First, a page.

Kevin Drum isn’t too happy with California restaurant owners who are trying to get out of paying the $6.75 minimum wage to waiters, on the grounds that they make tips.
They just want to increase earnings so they can pay their long suffering executives higher salaries.
It never ceases to amaze me that businessmen are continually so outraged over the possibility that any decent paying non-executive jobs are left in our country. But they are. If you’re just an ordinary schlub working in an ordinary job, you don’t deserve a decent wage, you don’t deserve decent healthcare, and you don’t deserve any job security. And don’t you forget it.
So the next time some idiot in a suit starts prattling on about liberals and class warfare, take a minute to remind him who started it. And don’t bother being polite about it.
His commenters mostly take him up on the closing sentence.
Kelly Sedinger makes a pretty compelling case that servers in even relatively low price restaurants make quite a good living.
Now, I’m in New York and not California, so it may well be that he’s right, as far as California goes. I was shocked to see that California mandates an hourly minimum of $6.75 for tipped employees, because here in New York that figure is $2.90 an hour. That’s right, servers in New York get paid less per hour than the regular minimum wage, and they are expected to make up the difference in their tips. They are required to claim the amount of tips they make at the end of each shift, and in the event that this amount is not enough to bring their total hourly rate for the shift up to minimum ($5.25, last time I needed to know this), the restaurant is required to make up the difference.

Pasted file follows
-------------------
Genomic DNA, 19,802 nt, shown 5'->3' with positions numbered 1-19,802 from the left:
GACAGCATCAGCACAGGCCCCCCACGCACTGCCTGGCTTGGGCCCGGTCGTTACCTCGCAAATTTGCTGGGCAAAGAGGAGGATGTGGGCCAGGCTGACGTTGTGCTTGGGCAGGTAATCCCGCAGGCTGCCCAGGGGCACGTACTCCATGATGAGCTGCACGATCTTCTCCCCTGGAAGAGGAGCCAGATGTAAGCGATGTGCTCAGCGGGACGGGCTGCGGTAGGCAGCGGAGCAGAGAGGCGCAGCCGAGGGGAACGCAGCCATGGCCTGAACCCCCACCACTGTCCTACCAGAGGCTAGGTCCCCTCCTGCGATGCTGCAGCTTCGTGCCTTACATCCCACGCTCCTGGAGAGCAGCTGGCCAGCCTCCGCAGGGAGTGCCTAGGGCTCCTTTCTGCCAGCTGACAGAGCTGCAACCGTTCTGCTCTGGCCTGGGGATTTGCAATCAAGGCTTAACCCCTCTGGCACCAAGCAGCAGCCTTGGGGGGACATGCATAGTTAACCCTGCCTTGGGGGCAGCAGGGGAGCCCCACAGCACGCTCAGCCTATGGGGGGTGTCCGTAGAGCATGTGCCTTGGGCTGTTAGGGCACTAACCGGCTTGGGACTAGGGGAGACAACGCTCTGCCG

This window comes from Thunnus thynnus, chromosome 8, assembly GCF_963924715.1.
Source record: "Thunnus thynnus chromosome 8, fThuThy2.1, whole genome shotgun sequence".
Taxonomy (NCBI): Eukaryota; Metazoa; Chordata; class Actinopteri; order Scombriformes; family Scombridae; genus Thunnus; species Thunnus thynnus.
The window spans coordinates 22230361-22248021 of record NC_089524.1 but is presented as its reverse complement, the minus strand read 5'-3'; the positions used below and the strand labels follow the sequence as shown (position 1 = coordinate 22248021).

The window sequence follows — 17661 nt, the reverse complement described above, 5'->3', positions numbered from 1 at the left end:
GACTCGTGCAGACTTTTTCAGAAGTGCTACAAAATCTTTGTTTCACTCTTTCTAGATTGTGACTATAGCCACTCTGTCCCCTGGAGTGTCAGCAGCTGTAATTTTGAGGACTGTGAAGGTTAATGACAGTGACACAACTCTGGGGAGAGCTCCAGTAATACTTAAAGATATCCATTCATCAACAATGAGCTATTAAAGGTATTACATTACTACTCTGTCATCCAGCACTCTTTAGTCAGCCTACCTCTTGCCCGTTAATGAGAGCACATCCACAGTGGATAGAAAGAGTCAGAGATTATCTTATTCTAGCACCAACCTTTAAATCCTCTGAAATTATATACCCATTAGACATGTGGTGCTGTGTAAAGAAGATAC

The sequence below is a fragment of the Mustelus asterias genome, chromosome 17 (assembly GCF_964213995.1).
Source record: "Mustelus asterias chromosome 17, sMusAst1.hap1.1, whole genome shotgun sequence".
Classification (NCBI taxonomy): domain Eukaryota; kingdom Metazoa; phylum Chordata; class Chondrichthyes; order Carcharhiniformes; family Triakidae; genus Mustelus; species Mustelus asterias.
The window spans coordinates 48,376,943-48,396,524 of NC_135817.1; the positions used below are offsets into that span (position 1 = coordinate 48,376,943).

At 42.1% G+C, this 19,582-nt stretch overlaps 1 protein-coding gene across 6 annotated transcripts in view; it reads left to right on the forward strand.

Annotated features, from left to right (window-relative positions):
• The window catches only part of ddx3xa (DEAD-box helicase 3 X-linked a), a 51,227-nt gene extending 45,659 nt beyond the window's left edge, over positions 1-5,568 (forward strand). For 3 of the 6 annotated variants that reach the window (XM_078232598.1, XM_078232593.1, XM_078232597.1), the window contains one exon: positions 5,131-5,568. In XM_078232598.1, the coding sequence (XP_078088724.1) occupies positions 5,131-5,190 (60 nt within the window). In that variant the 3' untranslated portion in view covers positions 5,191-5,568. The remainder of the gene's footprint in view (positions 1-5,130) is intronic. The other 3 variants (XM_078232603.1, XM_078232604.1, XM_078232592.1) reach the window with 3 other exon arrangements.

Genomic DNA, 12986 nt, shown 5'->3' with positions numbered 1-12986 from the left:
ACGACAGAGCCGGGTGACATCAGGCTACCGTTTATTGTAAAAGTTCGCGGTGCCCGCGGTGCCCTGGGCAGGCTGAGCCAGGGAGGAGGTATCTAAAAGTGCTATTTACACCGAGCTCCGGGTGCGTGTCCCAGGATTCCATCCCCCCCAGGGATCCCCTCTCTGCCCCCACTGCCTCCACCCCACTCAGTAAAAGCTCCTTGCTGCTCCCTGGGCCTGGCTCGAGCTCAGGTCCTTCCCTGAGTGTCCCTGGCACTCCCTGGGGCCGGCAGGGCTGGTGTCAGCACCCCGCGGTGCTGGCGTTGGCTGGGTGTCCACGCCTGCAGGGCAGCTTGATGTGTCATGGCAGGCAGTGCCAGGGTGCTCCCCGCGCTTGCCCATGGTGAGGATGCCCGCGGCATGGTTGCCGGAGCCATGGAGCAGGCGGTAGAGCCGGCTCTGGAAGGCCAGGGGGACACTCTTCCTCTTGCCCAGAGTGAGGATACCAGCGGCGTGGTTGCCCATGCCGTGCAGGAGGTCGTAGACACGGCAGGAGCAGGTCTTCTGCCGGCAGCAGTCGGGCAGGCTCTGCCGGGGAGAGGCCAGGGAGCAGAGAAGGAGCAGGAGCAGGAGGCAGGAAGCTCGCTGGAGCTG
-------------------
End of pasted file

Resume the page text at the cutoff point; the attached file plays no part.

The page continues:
Servers at the restaurants where I managed would occasionally try to either underclaim their tips so as to force us to pay them the difference, or at least they would complain that they weren’t making the hourly difference in the middle of the shift. Our response was this: To equal the hourly minimum in an standard, eight-hour shift, a server must be able to make all of $19 in tips, and a server who can’t make $19 in tips, in eight hours of waiting tables, is probably a server who doesn’t belong waiting tables in the first place, unless something has happened in that shift to utterly kill business for that day. How much work does this entail, then? Well, if that server waits on just one table each hour (a stretch of an assumption), and that table spends just $20 (a fairly median amount in the restaurants I worked) and tips the straight 15%, that server will make $24 in tips, which is more than the amount needed to make minimum.
Indeed, I think all the states where I’ve lived had an exception in the minimum wage laws for occupations where tips were standard.